In his book "Flüchtlingsreise", Schrader describes the preliminary end of the German community in Istanbul, when, according to Article 19 of the ceasefire agreement between the Ottoman Empire and the Entente powers, Germans and Austrians were to be expelled within one month. Germans were detained on the steamer Corcovado , formerly the swimming HQ of the German Mittelmeerdivision, some, like Schrader, tried to avoid detention and subsequent deportation by fleeing to Germany via Odessa and the war-torn Ukraine.[4][5][6] Some Germans could stay, for example Paul Lange, the Master of the Sultan's Music, with his immediate family, who were however deported shortly after Lange was buried in Istanbul in a state funeral with great pomp, as one of the last major events of the dying Ottoman Sultanate.[7]

Twentieth century[edit]

The second generation came as refugees fleeing the Third Reich. The former Mayor of Berlin Ernst Reuter (1889–1953) and his son Edzard, later the president of Daimler-Chrysler may be some of the best known. Austrian architect Clemens Holzmeister (1886–1983) was also effectively in exile in Turkey. Among them were also many poorer Germans who lived in Anatolia in poverty and despair. They called themselves "Haymatloz" (in German: Heimatlos for homelandless), according to a stamp the Turkish authorities printed in their passports.

Twenty-first century[edit]

Currently there is a "third generation" of various expatriates, supporting the Turkish textiles, construction and automotive sectors as well as other industries; or simply enjoying the Aegean and Mediterranean coasts of Turkey; or married to Turks. One of the most famous members of the current German community in Turkey is the football trainer Christoph Daum (1953- ).

The Deutsche Schule Istanbul (1868) and St. George's Austrian High School (1882) are well-attended German-language schools in the city. Istanbul Lisesi (1884) is a Turkish high school which teaches in German as the primary foreign language and is likewise recognized as a Deutsche Auslandsschule (German international school) by Germany.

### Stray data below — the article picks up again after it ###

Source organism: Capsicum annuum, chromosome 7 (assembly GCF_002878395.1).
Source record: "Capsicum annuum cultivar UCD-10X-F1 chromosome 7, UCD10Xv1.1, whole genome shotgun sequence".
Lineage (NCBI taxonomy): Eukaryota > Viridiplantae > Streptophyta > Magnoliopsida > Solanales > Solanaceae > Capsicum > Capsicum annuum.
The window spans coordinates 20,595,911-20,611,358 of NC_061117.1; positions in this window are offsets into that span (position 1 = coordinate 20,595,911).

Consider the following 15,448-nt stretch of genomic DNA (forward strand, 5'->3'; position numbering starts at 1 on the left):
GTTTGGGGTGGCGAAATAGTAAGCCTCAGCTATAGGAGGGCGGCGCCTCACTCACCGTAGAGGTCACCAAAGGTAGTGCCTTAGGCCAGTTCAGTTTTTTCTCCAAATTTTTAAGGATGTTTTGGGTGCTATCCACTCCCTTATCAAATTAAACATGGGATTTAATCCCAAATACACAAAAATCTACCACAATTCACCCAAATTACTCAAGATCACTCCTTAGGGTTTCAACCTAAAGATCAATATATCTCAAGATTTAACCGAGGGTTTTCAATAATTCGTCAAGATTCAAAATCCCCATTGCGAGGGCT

Istanbulites with West European roots are in general called Levantines (originally a term used for describing the Genoese, Venetian and French traders operating -and settled- in the East Mediterranean, i.e. the Levant), apart from the Sephardic Jews who migrated to the Ottoman Empire from the Iberian peninsula following the Spanish Inquisition in 1492 and eventually became Turkish citizens, and the local Greeks (the most influential of whom were known as the Phanariots) whose numbers have dwindled due to the often tense political disputes between Turkey and Greece, and in part because of economic hardships. There is also a small number of Polish families organized in Polonezköy (or Adampol as it is alternatively called), a village on the Asian side of the Bosporus which is famous for its lush green nature and dairy products.

See also[edit]

References[edit]

  1. ^ Emporis: Haydarpaşa Train Station, Istanbul
  2. ^ Emporis: Sirkeci Train Station, Istanbul
  3. ^ Emporis: Deutsche Orient Bank, Istanbul
  4. ^ Ischtiraki: November 1918: The British enter Istanbul, Guardian Witness, Summer 2014, part 1/3
  5. ^ Ischtiraki: November 1918: The British enter Istanbul, Guardian Witness, Summer 2014, part 2/3
  6. ^ Ischtiraki: November 1918: The British enter Istanbul, Guardian Witness, Summer 2014, part 3/3
  7. ^ Schlegel, Dietrich: Paul Lange Bey – Ein deutscher Musiker im Osmanischen Reich, Mitteilungen der Deutsch-Türkischen Gesellschaft, 115(12/1992), S. 36-47